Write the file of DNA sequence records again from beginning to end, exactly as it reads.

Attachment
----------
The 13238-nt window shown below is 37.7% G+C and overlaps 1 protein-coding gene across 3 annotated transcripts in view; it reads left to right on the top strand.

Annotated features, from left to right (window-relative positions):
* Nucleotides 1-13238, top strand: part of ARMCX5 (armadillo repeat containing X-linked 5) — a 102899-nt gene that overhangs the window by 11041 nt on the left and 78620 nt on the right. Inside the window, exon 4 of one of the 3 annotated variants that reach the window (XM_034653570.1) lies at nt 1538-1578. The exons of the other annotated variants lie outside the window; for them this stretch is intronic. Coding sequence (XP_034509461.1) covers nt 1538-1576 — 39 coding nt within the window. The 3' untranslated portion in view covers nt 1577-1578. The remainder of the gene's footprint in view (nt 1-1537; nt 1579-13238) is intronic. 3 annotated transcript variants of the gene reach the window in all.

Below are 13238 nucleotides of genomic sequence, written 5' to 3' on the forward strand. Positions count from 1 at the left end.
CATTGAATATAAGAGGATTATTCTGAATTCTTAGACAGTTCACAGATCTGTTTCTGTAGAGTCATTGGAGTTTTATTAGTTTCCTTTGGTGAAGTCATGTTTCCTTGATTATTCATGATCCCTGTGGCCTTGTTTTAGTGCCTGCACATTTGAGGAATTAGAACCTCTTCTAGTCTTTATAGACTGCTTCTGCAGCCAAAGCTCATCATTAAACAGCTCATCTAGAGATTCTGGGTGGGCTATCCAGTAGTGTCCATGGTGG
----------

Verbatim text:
The 13238-nt window shown below is 37.7% G+C and overlaps 1 protein-coding gene across 3 annotated transcripts in view; it reads left to right on the top strand.

Annotated features, from left to right (window-relative positions):
* Nucleotides 1-13238, top strand: part of ARMCX5 (armadillo repeat containing X-linked 5) — a 102899-nt gene that overhangs the window by 11041 nt on the left and 78620 nt on the right. Inside the window, exon 4 of one of the 3 annotated variants that reach the window (XM_034653570.1) lies at nt 1538-1578. The exons of the other annotated variants lie outside the window; for them this stretch is intronic. Coding sequence (XP_034509461.1) covers nt 1538-1576 — 39 coding nt within the window. The 3' untranslated portion in view covers nt 1577-1578. The remainder of the gene's footprint in view (nt 1-1537; nt 1579-13238) is intronic. 3 annotated transcript variants of the gene reach the window in all.

Below are 13238 nucleotides of genomic sequence, written 5' to 3' on the forward strand. Positions count from 1 at the left end.
CATTGAATATAAGAGGATTATTCTGAATTCTTAGACAGTTCACAGATCTGTTTCTGTAGAGTCATTGGAGTTTTATTAGTTTCCTTTGGTGAAGTCATGTTTCCTTGATTATTCATGATCCCTGTGGCCTTGTTTTAGTGCCTGCACATTTGAGGAATTAGAACCTCTTCTAGTCTTTATAGACTGCTTCTGCAGCCAAAGCTCATCATTAAACAGCTCATCTAGAGATTCTGGGTGGGCTATCCAGTAGTGTCCATGGTGG